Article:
Reloading 30-30


PDA






tgonza
April 23, 2006, 10:10 AM
Bought some 30-30 brass and round nose bullets for my Marlin 336. All data indicates that the minimum OAL should be 2.550. If I seat to the cannelure on the bullet, these bullets are at 2.510. Is this an issue? I don't know what brand bullets are (Remington?.) When loaded, the ogive on these bullets is actually higher than that on factory ammunition. I would think that is actually more important than the actual OAL.

If you enjoyed reading about "Reloading 30-30" here in TheHighRoad.org archive, you'll LOVE our community. Come join TheHighRoad.org today for the full version!
rbernie
April 23, 2006, 10:44 AM
OAL is important to ensure that the cartridges will fit in the magazine and cycle thru the elevator/action appropriately. Being shorter than the advertised OAL is not a bad thing so long as you can verify that you're using a different bullet than the one that was used in the load data.

When loaded, the ogive on these bullets is actually higher than that on factory ammunition. I would think that is actually more important than the actual OAL.Pretty much correct, insofar as the ogive implies a certain 'jump' to the lands...

SASS#23149
April 23, 2006, 11:43 AM
and WELCOME TO THE BOARD.:)
Looking at the diagram of a thutty thutty round in my old Lymans indicates to me that the MAXIMUM is 2.055.The Lyman only shows this one dimension,no individual specs for different bullets.
A smidge under should be no problem.Shooting them will tell of course.:D

The Bushmaster
April 23, 2006, 12:50 PM
If you are crimping in the cannelure provided by the manufacturer of that bullet don't worry about OAL as long as the bullet was designed for 30-30 lever guns. It is, however, more important to use a firm crimp on the case mouth without crushing the case. To do this I recommend the Lee Factory Crimp Die (FCD).

MY Lyman 48th lists OAL for a 150 or 170 grain FN at 2.540"
MY Sierra 5th edition lists OAL for a 150 or 170 grain FN at 2.520"

SASS. That must be one very old Lyman manual because I have a 1982 load manual that lists OAL at 2.550"...:)

Rico567
April 24, 2006, 01:43 PM
+1 on the Lee FCD, as "Bushmaster" says. Given the .30-30 case, it's pretty easy to crush case mouths with a regular crimp die, unless this step is approached cautiously. If they're a bit long, trimming is good, too.

ID_shooting
April 24, 2006, 02:10 PM
Yes, the Lee FCD is a god send when crinping my 30-30 loads.

The only thing I will add is ensure you trim your cases to spec (no book on hand here at work) If your cases are too long, you will either over crimp and pressure will go up or the round may be longer than spec. Too short and you may under crimp and have bullet set-back in the magazine or rounds that are shorter then spec as you posted.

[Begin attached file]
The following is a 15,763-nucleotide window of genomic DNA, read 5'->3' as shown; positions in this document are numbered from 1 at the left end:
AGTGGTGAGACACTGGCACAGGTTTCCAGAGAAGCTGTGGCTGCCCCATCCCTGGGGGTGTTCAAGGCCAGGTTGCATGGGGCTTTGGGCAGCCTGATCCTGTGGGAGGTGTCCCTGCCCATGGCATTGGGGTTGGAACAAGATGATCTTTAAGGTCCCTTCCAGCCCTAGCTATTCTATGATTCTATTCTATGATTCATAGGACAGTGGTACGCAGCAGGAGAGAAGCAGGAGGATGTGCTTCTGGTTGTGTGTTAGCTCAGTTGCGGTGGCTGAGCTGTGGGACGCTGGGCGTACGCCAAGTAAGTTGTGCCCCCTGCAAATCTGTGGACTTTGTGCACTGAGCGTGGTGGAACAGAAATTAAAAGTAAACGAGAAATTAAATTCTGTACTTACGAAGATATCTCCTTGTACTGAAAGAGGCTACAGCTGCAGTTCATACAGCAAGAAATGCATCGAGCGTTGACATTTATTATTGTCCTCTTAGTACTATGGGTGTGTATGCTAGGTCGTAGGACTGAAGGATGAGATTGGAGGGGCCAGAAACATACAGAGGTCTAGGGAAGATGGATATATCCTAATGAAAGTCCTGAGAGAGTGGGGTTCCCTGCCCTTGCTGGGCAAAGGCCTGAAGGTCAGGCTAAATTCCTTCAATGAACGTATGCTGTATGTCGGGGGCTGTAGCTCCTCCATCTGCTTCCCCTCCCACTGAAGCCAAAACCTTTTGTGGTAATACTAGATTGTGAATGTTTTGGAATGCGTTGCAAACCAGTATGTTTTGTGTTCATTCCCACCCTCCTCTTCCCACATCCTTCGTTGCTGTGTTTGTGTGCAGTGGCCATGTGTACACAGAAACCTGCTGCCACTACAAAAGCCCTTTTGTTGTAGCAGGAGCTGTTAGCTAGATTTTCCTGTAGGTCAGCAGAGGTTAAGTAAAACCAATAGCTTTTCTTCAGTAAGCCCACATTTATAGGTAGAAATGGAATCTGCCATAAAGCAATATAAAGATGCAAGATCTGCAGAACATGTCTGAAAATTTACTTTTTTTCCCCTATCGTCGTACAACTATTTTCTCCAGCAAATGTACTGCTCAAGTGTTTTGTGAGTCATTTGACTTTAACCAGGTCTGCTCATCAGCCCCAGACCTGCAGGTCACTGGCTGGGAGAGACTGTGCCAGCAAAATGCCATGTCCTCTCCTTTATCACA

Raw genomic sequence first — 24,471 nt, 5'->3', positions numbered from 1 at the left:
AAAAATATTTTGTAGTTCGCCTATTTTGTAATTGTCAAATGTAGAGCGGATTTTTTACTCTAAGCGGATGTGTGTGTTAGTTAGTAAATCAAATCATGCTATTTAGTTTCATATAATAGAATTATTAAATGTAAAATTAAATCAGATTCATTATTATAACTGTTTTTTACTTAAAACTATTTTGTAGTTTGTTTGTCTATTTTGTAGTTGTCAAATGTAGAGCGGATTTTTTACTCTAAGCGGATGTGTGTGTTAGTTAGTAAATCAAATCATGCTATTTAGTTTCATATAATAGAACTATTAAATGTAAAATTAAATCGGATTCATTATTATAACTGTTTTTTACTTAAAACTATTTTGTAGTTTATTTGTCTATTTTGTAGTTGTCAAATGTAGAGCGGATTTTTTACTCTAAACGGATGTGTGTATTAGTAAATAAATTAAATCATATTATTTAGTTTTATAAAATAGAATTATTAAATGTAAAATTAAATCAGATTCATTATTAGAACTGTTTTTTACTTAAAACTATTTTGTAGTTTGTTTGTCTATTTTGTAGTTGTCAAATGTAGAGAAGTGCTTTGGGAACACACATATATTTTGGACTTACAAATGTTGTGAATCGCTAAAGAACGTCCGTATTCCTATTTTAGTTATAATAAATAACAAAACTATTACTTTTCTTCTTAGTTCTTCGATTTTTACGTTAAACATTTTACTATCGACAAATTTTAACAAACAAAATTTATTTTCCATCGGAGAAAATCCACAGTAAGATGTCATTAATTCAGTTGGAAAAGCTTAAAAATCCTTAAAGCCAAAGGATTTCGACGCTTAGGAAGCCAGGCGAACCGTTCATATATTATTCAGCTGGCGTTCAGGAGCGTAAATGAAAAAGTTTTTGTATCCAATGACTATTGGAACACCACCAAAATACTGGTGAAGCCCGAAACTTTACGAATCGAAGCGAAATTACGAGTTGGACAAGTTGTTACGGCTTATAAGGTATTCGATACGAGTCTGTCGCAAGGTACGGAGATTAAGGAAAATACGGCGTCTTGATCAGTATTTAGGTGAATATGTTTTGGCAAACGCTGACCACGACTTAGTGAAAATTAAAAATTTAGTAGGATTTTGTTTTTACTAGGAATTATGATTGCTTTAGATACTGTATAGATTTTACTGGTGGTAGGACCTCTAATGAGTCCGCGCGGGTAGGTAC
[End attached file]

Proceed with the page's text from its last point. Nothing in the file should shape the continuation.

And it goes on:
Backfired
April 24, 2006, 02:44 PM
The other posts have given you good advice. I would just stress that you will need to use a "lighter touch" in crimping the bullet than you would use on other calibers. Thirty-thirty brass is a bit difficult to reload because it is very thin and vulnerable to collapsing. Making sure all the brass is exactly the same length and "belling" or "flaring" the mouth of the brass (especially if the base of the bullets don't have a chamfer) will help a lot. Take your time when you seat and crimp the bullet. Don't get discouraged if the first few don't turn out perfectly. Don't ask me how I know all of this.

The Bushmaster
April 24, 2006, 03:08 PM
ID_shooting is correct. When using the Lee FCD make sure all .30-30 cases are within +/-.001 is best, but +/-.002 will do just fine.

Backfired...The reason for using the Lee FCD is to be able to use a firmer crimp without causing the case to clapsing (crushing). A light crimp is not good if you are loading them in a tubular magazine.

tgonza...You will have to experiment with the Lee FCD until you get the bullet depth correct. I usually seat the bullet just short of the top of the cannelure then move to the Lee FCD for the final stage...Crimping. This should place the case mouth well inside the cannelure...Have fun. .30-30's are just a little more challenging to reload then other rifle cases. But well worth the effort.:)

mattcat
April 24, 2006, 04:44 PM
the only thing to watch out for is that the base of the bullet is not below the bottom of the case neck because that will mess with your internal pressures

Lennyjoe
April 24, 2006, 04:53 PM
Now that the crimp and OAL is nailed down, what powder have you selected? My buddy uses H-335 and CCI mag primers under 150gr RN for his Marlin 336. Accuracy is under 1" @100 yds.

The Bushmaster
April 24, 2006, 05:06 PM
Mattcat. I'm afraid that anyone that is loading .30-30 using bullets designed for .30-30 lever guns is stuck as to where they will seat the bullet. My speer 170 grain FN seat at or beyond the neck with no problem. Lever gun reloaders must use the cannelure when seating the bullet.

In case that no one else comments on what powder to use besides Lennyjoe (and I doubt that will happen) Here is my recipe for my 1948 Mod 94. Winchester or Remington cases trimmed to 2.035". Primed with CCI 200. A 170 grain Speer FN. Over 32.0 to 33.0 grains of W-748...A respectable loading netting 2050 to 2150 fps. The ol' "Jack Handle":D is punchin' a 3" dot at 100 yards consistently. Your results may vary. Enjoy.:)

tgonza
April 25, 2006, 10:04 AM
I got some good info. By the way, the bullet was a 150 gr. with IMR 4064 powder and CCI LR primers. I guess I'll go ahead and load them at the OAL of 2.510, should have no problems.

If you enjoyed reading about "Reloading 30-30" here in TheHighRoad.org archive, you'll LOVE our community. Come join TheHighRoad.org today for the full version!